Introduction to Sociology:
This course covers several topics dealing with the study of society. Students develop their sociological imagination, allowing them to apply sociology to the real world. Students explore their own culture as well as the culture of others. Other topics of study include adolescence, family, social problems, and crime and punishment.
This course studies the history of Old Dartmouth, which became New Bedford, Dartmouth, Fairhaven, Acushnet, and Westport. It also includes the study of geography of the area along with many of the events that have influenced the region. The course will include the study of the invasion of Bedford Village, the Indian Wars, the trial of Lizzie Borden, the whaling industry, and the industrial revolution.
This course provides an overview of the scientific study of human behavior. Topics include the biological foundations of behavior, sensation, perception, learning, motivation, cognition, abnormal behavior, personality theory, social psychology, and other relevant topics. Upon completion, students should be able to demonstrate a basic knowledge of the science of psychology.
This course covers topics which include sole proprietorship, partnership, corporation, workers compensation, social security, taxes, permits, licenses, insurance, and retirement systems. The course covers tables, calculations, and necessary mathematical skills to maintain the record keeping aspect of a small business. Emphasis is placed on mastery of percentages, reading and using tables, and using basic formulas.
Honors U.S. History I:
This course, which has a curriculum similar to Freshman CP United States history, begins with the American Revolution and continues through the Reconstruction period in post Civil War America. Students will analyze the social, political, economic, and their subsequent consequences will enable students to better understand the nation’s prior successes and failures, better equipping them with the ability to analyze current issues impacting our nation. The course emphasizes writing, analysis of primary and secondary sources, and articulate discussions of challenging materials, both within the traditional classroom setting and independently at home. This course is offered to students who have demonstrated advanced skills in reading and writing on the placement test.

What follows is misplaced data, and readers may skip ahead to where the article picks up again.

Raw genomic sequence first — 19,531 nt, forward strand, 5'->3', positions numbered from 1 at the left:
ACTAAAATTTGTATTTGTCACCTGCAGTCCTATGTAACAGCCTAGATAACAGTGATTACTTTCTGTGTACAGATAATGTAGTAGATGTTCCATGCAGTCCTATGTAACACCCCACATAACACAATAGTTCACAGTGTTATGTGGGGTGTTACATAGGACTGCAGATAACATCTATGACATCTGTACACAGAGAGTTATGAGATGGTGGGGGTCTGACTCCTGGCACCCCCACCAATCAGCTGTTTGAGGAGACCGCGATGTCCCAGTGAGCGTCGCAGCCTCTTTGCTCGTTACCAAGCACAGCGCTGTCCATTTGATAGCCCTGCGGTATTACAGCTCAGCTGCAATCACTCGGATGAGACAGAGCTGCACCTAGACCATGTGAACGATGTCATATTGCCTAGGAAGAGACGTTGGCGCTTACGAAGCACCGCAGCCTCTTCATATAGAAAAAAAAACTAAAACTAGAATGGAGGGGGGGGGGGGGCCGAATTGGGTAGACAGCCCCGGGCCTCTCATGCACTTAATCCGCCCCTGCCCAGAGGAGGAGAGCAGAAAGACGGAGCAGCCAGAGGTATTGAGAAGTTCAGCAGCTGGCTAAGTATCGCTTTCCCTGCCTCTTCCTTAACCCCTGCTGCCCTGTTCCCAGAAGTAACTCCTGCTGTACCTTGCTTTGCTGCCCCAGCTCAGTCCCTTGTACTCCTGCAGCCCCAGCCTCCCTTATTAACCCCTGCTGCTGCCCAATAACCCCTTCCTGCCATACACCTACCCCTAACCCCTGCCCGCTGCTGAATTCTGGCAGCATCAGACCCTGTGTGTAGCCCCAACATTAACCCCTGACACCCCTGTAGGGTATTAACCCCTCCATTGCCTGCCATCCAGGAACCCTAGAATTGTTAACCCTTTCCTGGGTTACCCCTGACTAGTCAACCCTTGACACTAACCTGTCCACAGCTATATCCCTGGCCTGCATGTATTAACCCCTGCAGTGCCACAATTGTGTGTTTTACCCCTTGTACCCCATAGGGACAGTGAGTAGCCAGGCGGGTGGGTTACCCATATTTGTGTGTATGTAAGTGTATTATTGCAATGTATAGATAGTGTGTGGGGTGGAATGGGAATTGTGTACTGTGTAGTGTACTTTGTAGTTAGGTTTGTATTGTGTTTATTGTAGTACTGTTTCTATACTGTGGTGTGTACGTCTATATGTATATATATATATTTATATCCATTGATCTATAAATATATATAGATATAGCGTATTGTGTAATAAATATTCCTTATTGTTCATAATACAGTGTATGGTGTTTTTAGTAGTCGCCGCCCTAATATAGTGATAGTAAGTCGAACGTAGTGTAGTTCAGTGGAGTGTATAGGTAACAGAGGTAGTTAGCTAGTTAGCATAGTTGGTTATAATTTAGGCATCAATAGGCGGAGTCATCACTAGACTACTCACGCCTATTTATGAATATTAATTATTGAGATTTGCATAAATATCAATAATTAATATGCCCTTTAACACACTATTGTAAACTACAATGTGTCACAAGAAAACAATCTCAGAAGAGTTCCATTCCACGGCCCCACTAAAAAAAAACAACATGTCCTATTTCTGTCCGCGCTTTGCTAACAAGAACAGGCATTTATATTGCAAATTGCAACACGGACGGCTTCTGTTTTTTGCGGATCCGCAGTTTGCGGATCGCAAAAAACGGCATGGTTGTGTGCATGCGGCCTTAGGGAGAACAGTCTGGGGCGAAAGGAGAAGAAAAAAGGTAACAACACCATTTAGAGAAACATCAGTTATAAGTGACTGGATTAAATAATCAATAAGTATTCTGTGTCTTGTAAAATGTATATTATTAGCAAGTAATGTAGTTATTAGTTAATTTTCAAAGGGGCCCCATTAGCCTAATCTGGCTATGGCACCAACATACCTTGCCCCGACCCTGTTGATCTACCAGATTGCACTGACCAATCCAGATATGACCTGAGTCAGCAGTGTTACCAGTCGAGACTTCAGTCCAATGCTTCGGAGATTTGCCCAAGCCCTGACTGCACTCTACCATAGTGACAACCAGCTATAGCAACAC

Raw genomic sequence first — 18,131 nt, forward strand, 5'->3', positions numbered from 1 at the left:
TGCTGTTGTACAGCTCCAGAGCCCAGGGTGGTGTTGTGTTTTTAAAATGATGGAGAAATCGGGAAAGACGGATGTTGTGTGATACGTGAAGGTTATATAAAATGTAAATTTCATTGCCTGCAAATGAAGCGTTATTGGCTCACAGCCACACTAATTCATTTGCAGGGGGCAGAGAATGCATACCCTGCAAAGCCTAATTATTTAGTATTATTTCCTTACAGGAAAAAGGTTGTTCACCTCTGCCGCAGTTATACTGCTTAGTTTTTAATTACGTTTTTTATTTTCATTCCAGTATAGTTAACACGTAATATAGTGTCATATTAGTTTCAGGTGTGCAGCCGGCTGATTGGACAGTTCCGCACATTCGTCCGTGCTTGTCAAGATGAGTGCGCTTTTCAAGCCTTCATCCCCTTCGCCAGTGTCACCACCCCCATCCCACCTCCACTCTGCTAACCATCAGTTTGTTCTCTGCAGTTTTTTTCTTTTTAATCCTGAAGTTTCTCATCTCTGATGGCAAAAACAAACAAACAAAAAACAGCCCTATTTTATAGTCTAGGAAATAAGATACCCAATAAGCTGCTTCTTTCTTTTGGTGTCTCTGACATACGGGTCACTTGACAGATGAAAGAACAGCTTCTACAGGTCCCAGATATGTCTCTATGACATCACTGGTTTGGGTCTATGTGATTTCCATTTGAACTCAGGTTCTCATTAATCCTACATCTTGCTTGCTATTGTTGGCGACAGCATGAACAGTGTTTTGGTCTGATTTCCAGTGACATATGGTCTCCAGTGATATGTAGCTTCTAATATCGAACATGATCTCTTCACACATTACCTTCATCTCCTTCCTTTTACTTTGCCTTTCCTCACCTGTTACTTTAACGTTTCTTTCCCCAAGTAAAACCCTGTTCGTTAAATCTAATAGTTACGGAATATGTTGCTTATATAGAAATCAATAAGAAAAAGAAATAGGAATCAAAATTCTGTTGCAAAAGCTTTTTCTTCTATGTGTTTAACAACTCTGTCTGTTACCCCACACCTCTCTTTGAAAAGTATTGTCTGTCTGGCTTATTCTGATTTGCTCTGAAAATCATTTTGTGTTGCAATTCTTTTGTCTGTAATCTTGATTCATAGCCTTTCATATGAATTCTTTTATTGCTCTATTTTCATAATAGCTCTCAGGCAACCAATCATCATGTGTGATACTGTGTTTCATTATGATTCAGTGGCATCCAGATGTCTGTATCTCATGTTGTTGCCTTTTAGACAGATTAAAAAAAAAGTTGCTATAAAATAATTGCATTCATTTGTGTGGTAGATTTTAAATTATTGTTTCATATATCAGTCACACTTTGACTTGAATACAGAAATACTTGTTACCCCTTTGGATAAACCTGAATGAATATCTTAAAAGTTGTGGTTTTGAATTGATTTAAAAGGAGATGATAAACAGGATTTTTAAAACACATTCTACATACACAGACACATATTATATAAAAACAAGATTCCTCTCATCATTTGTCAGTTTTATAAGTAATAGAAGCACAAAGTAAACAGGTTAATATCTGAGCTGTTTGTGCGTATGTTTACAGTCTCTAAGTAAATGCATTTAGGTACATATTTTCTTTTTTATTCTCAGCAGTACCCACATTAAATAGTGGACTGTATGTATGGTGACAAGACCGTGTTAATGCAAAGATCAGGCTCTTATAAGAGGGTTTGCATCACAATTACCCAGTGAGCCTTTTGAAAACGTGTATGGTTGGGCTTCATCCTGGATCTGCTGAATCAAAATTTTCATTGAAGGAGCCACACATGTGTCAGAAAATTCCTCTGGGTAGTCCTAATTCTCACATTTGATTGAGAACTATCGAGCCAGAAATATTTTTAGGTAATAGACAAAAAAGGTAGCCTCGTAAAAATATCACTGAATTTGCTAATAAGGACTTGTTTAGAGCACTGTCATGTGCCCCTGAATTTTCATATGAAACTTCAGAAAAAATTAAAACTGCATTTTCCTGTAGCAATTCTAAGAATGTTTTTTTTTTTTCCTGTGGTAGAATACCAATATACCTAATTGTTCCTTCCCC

Honors U.S. History II
This course, which has a curriculum similar to Sophomore CP United States History II, begins with the Post Reconstruction Era and continues through Post Vietnam-America. Students will analyze the social, political, economic, and military implications of the decisions made by our government and its leaders. Analysis of the effects of previous decisions and their subsequent consequences will enable students to better understand the nation’s prior successes and failures, better equipping them with the ability to analyze current issues impacting our nation. The course emphasizes writing, analysis of primary and secondary sources, and articulate discussions of challenging materials, both within the traditional classroom setting and independently at home. This course is offered to students who have successfully completed Honors U.S. History I or have been recommended for placement by their teachers.